Large Language Models, colloquially called Artificial Intelligence by companies selling rebranded autocomplete tools to other companies and the public, can automate a lot of entry-level projects but when it comes to anything more complex the flaws are quickly seen.

When Black people using social media exhibit possible depression in their prose, a paper claims LLM/AI tools don't detect it as easily as they do other skin colors.

Before we go on a social justice rampage, let's keep in mind that is in PNAS, the magazine that claimed an herbicide magically turns frogs 'gay' and that female-named hurricanes are more dangerous because of the patriarchy, and this was 800 Facebook posts. A high-quality LLM would use much larger datasets before going to the race card so we should be skeptical just like we are skeptical about Biden administration claims that mandating and subsidizing more electric cars will save us $100 billion in health care costs.

Let's get into it. This kind of claim comes up here and there. A while box Microsoft was called racist because the Xbox Kinect tool didn't detect Black people as well as White. Having more people of color at Microsoft would've fixed that, went the social justice refrain. Except it wouldn't have done that, the Kinect also detected White and Latino people poorly in low light. If I test a drug on 1,000 people and it is safe, using 2,000 doesn't improve anything - despite what government dictates about FDA approval. If numbers 2001 through 2005 harm someone, lawyers get out their fancy knives. No amount of testing can eliminate all risk, only a San Francisco jury chosen because they believe plants are little people (and so weedkillers can give humans cancer) would think 'needs more testing' leads to perfection.

If white people are creating LLMs, or the data that goes into it, there actually isn't much way to embed racism, LLMs don't work that way. Here is a graphical 'AI' and I used a picture from Halloween to create what I might look like as a wizard for the Renaissance Faire.

It's nothing like a close-up of me transformed into a wizard. Yet is it racism because it changed my skin tone so drastically? If you have monetized, either in the social currency or the real kind, culture wars you would certainly make the case if the skin tones went the other way around. 

The more likely reason is I am obviously not very good at this stuff. With that example, you see how nearly all epidemiologists get so much wrong in statistics. They feel like they have converged on the best answer, they declare statistical significance, but if I ask all of you to rate me on a scale of 9 to 10 I can then authoritatively declare the Internet rates me a 9.01, with statistical significance.(1)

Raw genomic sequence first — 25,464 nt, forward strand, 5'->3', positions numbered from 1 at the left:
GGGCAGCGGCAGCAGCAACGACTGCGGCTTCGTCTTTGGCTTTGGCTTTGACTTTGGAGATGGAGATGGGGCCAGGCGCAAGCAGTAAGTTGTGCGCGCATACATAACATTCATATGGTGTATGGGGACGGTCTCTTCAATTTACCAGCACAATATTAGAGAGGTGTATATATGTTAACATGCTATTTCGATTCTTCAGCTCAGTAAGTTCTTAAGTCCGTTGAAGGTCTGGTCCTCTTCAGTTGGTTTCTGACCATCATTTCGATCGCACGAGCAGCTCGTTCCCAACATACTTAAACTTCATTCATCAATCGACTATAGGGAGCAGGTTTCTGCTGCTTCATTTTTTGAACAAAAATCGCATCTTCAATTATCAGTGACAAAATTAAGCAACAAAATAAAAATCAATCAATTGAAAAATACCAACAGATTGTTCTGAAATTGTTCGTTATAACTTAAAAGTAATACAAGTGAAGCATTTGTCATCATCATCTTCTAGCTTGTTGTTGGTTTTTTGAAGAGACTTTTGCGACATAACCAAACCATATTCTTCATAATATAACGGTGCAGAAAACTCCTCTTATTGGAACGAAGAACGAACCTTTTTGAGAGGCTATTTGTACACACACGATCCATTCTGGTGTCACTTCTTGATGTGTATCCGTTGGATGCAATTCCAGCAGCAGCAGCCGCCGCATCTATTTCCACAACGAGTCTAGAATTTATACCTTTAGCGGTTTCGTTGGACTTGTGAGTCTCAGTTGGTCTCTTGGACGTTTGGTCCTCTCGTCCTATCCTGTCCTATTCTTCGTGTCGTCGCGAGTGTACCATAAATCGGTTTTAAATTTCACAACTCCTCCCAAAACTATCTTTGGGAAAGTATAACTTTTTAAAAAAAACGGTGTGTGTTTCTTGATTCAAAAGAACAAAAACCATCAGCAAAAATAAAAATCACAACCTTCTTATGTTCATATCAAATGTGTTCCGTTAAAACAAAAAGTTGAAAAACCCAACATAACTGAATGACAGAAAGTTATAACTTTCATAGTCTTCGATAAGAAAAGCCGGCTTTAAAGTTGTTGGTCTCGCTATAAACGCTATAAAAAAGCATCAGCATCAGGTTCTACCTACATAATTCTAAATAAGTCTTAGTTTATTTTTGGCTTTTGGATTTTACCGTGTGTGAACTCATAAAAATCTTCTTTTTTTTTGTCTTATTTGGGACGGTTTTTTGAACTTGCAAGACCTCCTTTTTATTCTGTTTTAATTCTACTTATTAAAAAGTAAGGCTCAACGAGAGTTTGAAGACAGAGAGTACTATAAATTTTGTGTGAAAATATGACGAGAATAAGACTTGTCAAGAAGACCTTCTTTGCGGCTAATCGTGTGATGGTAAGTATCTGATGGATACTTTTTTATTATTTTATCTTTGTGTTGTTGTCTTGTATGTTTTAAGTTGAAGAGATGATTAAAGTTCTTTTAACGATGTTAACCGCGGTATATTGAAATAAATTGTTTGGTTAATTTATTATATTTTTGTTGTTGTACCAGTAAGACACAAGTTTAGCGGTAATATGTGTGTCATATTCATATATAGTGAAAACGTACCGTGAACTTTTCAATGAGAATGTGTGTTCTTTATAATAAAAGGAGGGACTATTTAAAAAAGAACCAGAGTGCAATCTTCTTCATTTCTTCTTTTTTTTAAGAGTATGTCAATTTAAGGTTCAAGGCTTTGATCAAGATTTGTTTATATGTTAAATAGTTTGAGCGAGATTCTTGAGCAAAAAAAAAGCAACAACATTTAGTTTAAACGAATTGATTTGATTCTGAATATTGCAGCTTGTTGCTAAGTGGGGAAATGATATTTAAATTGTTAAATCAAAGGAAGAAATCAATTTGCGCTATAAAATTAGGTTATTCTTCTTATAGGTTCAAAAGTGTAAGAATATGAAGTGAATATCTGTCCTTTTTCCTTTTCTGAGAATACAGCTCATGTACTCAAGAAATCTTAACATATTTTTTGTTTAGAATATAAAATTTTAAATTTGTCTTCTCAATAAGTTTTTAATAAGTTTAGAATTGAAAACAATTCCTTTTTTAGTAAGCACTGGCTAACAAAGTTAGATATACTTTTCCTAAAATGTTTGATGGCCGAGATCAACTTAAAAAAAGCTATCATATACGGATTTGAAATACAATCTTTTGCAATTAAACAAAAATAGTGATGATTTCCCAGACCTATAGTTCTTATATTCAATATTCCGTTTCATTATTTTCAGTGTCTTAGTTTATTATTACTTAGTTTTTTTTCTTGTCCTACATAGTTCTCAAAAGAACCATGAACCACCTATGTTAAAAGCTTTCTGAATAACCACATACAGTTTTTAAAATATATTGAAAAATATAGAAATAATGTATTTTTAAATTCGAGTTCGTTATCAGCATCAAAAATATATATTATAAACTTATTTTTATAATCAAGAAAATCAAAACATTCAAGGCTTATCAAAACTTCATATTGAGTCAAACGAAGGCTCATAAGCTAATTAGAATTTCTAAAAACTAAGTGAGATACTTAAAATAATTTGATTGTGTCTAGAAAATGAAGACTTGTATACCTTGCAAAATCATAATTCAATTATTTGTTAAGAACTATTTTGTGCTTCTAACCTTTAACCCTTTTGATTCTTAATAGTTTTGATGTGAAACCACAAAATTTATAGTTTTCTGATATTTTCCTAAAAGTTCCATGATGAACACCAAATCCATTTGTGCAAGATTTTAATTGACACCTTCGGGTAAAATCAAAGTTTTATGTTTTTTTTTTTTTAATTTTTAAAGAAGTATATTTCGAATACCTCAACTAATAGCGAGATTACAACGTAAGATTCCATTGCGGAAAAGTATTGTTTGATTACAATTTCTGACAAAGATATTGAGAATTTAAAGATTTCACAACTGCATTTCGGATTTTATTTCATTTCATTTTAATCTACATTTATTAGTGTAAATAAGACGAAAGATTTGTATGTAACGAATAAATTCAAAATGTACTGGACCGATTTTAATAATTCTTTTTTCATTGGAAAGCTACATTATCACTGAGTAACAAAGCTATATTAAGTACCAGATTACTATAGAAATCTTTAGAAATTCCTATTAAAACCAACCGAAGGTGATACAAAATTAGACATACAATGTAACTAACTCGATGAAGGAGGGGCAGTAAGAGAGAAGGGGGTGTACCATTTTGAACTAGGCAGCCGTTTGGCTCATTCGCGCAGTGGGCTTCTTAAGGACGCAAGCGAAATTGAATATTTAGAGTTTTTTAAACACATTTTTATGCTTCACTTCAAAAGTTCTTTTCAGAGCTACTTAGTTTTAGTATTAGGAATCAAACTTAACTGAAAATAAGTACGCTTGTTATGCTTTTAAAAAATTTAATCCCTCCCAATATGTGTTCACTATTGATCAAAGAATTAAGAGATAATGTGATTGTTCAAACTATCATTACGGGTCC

The reason AI may not 'sense' a mental health issue in people of color is that signal words used by White people may be different than those used by Blacks or the Latino community. Understanding that, the authors tried to tune the model to use terms that more Black people may use, and it still did not work well - when it came to depression, the model was three times less predictive for depression what it came to Black people.

The social justice community may want to mandate that all of corporate America fire a bunch of currently employed people and hire demographics equal to ethnic representation in America, but that's just a way to have terrible sports teams - or anything else where there is a goal of meritocracy and competence.

Instead, the problem is that too many companies, and academics, are believing the hype about the promise of AI and ignoring the reality. We fall prey to that a lot in culture, from organic food to solar panels, and those are expensive lessons to learn.

Yet what we should not try to teach is that AI is racist unless it is written by the changing demographics of a country because even then it will be wrong. A New York cop has nothing at all to do with a San Francisco anti-science activist but they both vote Democrat and to AI they will converge on a template looking like an average of both. That is why AI shouldn't scare anyone - unless they believe its claims.


 (1) Think that doesn't happen? If a donor underwrites our epidemiology program, we can show not only does it happen, it is the default at IARC, NIEHS, and Harvard School of Public Health.